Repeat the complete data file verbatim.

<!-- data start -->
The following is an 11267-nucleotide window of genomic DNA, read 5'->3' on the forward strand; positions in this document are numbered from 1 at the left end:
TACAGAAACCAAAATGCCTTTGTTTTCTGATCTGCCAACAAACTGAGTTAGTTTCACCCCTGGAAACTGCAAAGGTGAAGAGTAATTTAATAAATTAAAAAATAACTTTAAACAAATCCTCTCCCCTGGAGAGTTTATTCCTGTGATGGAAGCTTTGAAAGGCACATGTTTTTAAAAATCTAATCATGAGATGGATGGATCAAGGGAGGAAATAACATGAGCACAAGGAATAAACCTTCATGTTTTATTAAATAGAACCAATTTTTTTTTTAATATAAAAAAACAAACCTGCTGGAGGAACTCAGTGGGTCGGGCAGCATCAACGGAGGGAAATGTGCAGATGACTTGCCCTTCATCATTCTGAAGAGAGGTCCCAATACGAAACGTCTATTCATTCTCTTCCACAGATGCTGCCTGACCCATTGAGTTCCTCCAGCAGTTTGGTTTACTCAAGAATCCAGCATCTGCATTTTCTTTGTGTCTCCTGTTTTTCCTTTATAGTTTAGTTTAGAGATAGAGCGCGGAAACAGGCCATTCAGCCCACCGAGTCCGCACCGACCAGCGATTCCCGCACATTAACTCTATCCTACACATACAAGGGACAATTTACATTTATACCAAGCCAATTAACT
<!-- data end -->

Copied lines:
The following is an 11267-nucleotide window of genomic DNA, read 5'->3' on the forward strand; positions in this document are numbered from 1 at the left end:
TACAGAAACCAAAATGCCTTTGTTTTCTGATCTGCCAACAAACTGAGTTAGTTTCACCCCTGGAAACTGCAAAGGTGAAGAGTAATTTAATAAATTAAAAAATAACTTTAAACAAATCCTCTCCCCTGGAGAGTTTATTCCTGTGATGGAAGCTTTGAAAGGCACATGTTTTTAAAAATCTAATCATGAGATGGATGGATCAAGGGAGGAAATAACATGAGCACAAGGAATAAACCTTCATGTTTTATTAAATAGAACCAATTTTTTTTTTAATATAAAAAAACAAACCTGCTGGAGGAACTCAGTGGGTCGGGCAGCATCAACGGAGGGAAATGTGCAGATGACTTGCCCTTCATCATTCTGAAGAGAGGTCCCAATACGAAACGTCTATTCATTCTCTTCCACAGATGCTGCCTGACCCATTGAGTTCCTCCAGCAGTTTGGTTTACTCAAGAATCCAGCATCTGCATTTTCTTTGTGTCTCCTGTTTTTCCTTTATAGTTTAGTTTAGAGATAGAGCGCGGAAACAGGCCATTCAGCCCACCGAGTCCGCACCGACCAGCGATTCCCGCACATTAACTCTATCCTACACATACAAGGGACAATTTACATTTATACCAAGCCAATTAACT